Reclamation Continues Desalination Research Collaboration with the Middle East
Written by: Leslie Harmon, Former Detailee, Native American and International Affairs Office and Sarah Webster, Public Affairs Specialist
The Middle East Desalination Research Center (MEDRC) headquarters is located in Muscat in the Sultanate of Oman. MEDRC is an internationally recognized research institution. Photo courtesy of MEDRC staff.WASHINGTON – It’s hard enough to deal with long-term drought and climate change issues, but imagine what it’s like to live in a region where access to clean water is a rare commodity.
Saied Delagah, chemical engineer at Reclamation’s Technical Service Center in Denver, has witnessed this issue first hand. He has traveled abroad to work with the Middle East Desalination Research Center (MEDRC), an internationally recognized research institution that specializes in desalination technologies and renewable energy integration into desalination. His most recent travel to Muscat, Oman, during December 2015, continues Reclamation’s long-standing relationship with Middle East desalination research, which dates back to the 1990s.
MEDRC was established under the Multilateral Middle East Peace Process Working Group on Water Resources. In the interim peace agreement, investment in cost-effective desalination, development of human resources, and collaboration among countries were seen as key to preventing water from becoming a source of instability and conflict in the region.
The United States government was a founding member of MEDRC and has been active with the institution since its establishment by international agreement in December 1996. MEDRC today includes Oman, United States, Qatar, Netherlands, Spain, Palestinian Territories, Israel, Jordan, Japan and South Korea.
Since 1998, the U.S. Department of State has been supportive of MEDRC activities that enhance the desalination capabilities in the Middle East and North Africa. The State Department requested Reclamation’s assistance to provide technical advice and to help strategize MEDRC’s future. Reclamation has an interagency agreement with the State Department to provide this technical assistance until December 2019.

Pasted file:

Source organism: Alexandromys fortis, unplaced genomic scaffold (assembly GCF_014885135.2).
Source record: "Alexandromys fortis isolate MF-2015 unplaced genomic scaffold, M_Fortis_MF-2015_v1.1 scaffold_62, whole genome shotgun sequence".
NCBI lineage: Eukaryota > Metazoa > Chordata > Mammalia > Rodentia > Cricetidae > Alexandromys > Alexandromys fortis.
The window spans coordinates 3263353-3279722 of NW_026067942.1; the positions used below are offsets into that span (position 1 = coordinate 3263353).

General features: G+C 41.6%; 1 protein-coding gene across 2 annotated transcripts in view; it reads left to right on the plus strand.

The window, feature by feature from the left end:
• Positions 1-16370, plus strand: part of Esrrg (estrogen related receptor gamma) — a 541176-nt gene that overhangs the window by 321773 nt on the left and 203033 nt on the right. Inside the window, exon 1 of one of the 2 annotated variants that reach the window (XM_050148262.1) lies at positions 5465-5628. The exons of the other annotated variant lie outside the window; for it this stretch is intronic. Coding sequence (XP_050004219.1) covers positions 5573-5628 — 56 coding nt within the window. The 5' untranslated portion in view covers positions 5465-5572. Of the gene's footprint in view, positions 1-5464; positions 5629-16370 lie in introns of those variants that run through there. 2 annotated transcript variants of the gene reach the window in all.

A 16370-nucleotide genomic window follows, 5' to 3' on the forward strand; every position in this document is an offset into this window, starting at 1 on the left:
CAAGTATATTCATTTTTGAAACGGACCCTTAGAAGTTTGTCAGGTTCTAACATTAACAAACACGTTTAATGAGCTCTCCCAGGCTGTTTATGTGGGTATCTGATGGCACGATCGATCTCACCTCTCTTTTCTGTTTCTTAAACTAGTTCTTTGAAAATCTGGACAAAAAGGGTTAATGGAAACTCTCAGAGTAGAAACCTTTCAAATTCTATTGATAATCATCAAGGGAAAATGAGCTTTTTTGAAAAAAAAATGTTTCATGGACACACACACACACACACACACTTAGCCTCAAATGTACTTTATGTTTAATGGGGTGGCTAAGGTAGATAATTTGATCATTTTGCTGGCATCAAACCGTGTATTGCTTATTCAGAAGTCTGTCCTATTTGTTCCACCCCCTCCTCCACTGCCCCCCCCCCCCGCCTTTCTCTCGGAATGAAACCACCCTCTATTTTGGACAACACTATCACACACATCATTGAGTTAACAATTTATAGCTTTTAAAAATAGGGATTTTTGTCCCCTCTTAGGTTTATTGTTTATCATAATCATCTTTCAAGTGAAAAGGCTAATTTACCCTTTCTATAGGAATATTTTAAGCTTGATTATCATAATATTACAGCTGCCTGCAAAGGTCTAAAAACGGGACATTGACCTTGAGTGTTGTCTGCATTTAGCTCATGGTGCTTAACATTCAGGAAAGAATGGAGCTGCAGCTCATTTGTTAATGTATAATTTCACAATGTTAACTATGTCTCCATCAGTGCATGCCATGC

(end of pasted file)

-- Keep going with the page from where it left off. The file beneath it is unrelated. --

MEDRC deals with two of the most pressing global and regional challenges: water and peace. According to the organization’s website, their region of the Middle East has the lowest renewable water resources, the most extreme water stress, and both massive population and per capita water consumption growth.
In fall 2013, Reclamation partnered with the U.S. Agency for International Development (USAID) to provide technical assistance to the agency in Desalination and in conducting The Desal Prize. In April 2015, led by Delagah, Reclamation completed The Desal Prize competition with USAID.
“The concept is to create a novel, low cost, small-scale, standalone Desal technology that is powered by a renewable energy system that can be deployed in rural and underdeveloped areas with minimal environmental footprint,” Delagah said, adding Reclamation had a particular interest in The Desal Prize competition due to its mission to manage water supplies in the 17 Western states.
“In the Southwestern U.S., we have a lot of underdeveloped and rural areas that can benefit from such a system, so we partnered with USAID on The Desal Prize,” Delagah said. “We went through the full prize competition process and final demonstration testing on six of the technologies took place at our Brackish Groundwater Desalination Research Facility (BGNDRF) in Alamogordo, New Mexico.”
MEDRC members are also interested in conducting prize competitions, such as a humanitarian challenge for a desalination device that can be used during potential crises. It will also be used as a tool to spur innovation and entrepreneurship in the Middle East and North Africa.
With assistance from the State Department, Reclamation, and other international partners, MEDRC promises to enhance the desalination capabilities in the Middle East and North Africa and increase water supply through desalination technologies.
The work completed by Reclamation is funded by the U.S. Department of State and The U.S. Agency for International Development.
Students are seen measuring for the fouling potential of water in reverse osmosis systems, 2015. Photo courtesy of MEDRC staff.
Published on April 13, 2016